Pakistan continues to import luxury items despite ban
To pull the country out of the economic crisis, Pakistan had put a ban on the import of luxury items however country's finance minister now said that Islamabad continues to allow these imports.
To pull the country out of the economic crisis, Pakistan had put a ban on the import of luxury items however country's finance minister now said that Islamabad continues to allow these imports. In May, the Pakistani government unveiled an emergency economic plan and banned the imports of dozens of non-essential luxury items, reported ARY News.
Ismail, in a tweet, said that the government was allowing the imports of all items that have reached the ports by June 1 with a small surcharge to avoid losses to importers. "Even after the government banned certain luxury goods temporarily, many shipments of these items inadvertently came to our ports. To avoid losses to importers, the government is allowing the imports of all items that have reached our ports by June 1 with a small surcharge," Ismail wrote in a tweet.
In another tweet, Miftah wrote, "Moreover Faisal Subzwari, Federal Minister for Maritime Affairs the Maritime minister and I are trying that these importers have to pay little or preferably no demurrage or container detention charges. For this of course we need cooperation of container terminal operators and container owners." Pakistan had announced a ban on the import of 38 non-essential luxury items under 'emergency economic plan' amid the record fall of country's currency against the US dollar, on account of the rising import bill, and depleting foreign exchange reserves.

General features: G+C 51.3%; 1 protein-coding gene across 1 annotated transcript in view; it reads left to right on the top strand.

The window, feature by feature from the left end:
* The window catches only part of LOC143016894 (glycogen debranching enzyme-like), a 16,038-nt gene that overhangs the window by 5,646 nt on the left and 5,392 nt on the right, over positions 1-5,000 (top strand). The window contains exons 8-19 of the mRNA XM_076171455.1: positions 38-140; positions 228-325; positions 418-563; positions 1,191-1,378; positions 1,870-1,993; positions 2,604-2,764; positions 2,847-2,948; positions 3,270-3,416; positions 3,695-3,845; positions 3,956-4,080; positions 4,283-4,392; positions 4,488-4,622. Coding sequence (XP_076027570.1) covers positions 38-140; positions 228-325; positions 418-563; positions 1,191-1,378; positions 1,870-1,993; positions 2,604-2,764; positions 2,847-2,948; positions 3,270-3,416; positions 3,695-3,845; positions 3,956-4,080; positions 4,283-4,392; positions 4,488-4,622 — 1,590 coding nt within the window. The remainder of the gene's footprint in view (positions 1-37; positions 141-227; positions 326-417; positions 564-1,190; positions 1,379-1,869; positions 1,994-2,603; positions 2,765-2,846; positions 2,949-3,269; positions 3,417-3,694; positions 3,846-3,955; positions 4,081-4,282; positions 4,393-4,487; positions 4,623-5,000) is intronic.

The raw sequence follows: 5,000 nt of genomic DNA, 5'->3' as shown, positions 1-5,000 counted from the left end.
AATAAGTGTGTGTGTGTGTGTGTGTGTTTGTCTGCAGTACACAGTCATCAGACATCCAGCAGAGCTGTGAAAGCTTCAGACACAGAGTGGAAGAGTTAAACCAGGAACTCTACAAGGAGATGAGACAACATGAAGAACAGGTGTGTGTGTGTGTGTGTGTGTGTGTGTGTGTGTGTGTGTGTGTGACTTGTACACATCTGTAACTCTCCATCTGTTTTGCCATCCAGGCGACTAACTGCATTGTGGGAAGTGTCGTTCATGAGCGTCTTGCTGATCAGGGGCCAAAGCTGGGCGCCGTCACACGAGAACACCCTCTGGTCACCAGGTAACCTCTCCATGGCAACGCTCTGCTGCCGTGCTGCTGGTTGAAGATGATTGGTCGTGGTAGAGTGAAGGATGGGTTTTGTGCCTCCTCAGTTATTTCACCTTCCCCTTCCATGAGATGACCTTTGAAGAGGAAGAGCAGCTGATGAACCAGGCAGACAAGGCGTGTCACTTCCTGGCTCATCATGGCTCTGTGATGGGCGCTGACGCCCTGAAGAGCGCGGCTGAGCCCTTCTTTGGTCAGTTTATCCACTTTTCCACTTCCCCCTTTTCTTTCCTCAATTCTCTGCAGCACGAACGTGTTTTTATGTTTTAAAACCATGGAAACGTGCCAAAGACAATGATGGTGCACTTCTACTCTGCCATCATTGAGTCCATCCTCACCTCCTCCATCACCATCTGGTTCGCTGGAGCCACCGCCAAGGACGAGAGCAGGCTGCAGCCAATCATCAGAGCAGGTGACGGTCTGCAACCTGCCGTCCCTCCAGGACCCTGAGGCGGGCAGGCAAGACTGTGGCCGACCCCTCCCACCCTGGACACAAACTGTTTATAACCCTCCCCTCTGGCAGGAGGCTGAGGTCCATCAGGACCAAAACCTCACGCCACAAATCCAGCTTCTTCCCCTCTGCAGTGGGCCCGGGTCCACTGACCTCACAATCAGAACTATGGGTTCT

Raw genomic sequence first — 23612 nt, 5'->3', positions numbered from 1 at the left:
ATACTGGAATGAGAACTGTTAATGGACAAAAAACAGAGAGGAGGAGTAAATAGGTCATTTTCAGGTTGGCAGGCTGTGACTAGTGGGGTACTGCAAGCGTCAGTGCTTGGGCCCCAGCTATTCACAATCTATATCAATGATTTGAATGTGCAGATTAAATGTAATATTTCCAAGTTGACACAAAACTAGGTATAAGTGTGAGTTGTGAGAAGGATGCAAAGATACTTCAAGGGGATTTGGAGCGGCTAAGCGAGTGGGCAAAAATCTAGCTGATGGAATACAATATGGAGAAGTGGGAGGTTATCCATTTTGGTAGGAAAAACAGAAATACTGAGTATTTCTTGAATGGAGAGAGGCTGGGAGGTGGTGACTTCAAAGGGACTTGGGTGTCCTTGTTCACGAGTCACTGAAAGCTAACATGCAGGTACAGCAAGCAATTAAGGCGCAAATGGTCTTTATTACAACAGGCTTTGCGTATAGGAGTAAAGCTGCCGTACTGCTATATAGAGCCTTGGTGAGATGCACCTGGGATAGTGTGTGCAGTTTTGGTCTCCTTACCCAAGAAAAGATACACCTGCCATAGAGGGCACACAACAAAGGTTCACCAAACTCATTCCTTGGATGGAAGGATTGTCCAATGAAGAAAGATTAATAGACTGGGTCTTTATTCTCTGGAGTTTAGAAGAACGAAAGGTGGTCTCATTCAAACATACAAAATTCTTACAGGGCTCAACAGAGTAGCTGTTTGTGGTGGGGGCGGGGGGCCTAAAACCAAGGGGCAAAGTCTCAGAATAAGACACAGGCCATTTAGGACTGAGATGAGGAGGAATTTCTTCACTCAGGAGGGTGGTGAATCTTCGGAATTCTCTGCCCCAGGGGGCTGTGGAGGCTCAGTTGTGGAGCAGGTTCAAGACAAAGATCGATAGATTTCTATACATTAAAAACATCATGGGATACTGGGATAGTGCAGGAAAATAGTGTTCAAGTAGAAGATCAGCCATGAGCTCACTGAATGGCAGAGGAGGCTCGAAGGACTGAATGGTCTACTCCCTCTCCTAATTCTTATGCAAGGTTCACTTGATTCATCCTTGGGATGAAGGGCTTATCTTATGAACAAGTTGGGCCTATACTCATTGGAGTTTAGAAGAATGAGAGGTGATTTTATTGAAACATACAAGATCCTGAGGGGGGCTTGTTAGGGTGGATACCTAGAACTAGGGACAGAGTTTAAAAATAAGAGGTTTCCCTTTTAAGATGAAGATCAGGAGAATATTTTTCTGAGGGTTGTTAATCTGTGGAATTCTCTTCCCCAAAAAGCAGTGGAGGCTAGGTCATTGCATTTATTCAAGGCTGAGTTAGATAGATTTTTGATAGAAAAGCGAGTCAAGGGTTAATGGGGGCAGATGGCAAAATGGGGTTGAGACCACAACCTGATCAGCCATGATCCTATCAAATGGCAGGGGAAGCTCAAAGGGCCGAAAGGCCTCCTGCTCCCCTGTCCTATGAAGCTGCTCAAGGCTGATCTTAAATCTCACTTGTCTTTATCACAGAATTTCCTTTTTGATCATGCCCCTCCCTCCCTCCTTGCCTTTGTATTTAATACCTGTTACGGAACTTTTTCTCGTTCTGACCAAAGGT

The decision would "save the country precious foreign exchange", Pakistan Prime Minister Shehbaz Sharif had said. "My decision to ban import of luxury items will save the country precious foreign exchange. We will practice austerity and financially stronger people must lead in this effort so that the less privileged among us do not have to bear this burden inflicted on them by the PTI government," Sharif had tweeted.
As the situation stands currently, Pakistan may have nuclear capabilities however the country is fighting with its fast exhausting foreign currency reserves and widening fiscal and current account deficits, along with a rupee that has lost almost 20 per cent of its value in just 7 months since January 2022. State Bank of Pakistan's reserves has fallen to as low as USD 9.32 billion, hardly enough to pay for 45 days of imports. The red line for SBP foreign currency reserves is USD 7.5 Billion to avoid "default".
Pakistan's political instability threatens to derail efforts to regain the confidence of key lenders. The country's currency endured its worst week in more than two decades, reflecting investors' worries that the country risks following Sri Lanka to become the next emerging economy to default on foreign repayments.The emerging-market currencies are feeling the heat as the hawkish Federal Reserve lures capital toward the United States. The panic in Pakistan's stock and money market also comes from escalating risks after former prime minister Imran Khan's by-polls win added to concern over the country's bailout deal with the IMF, which it needs to avoid a default. (ANI)
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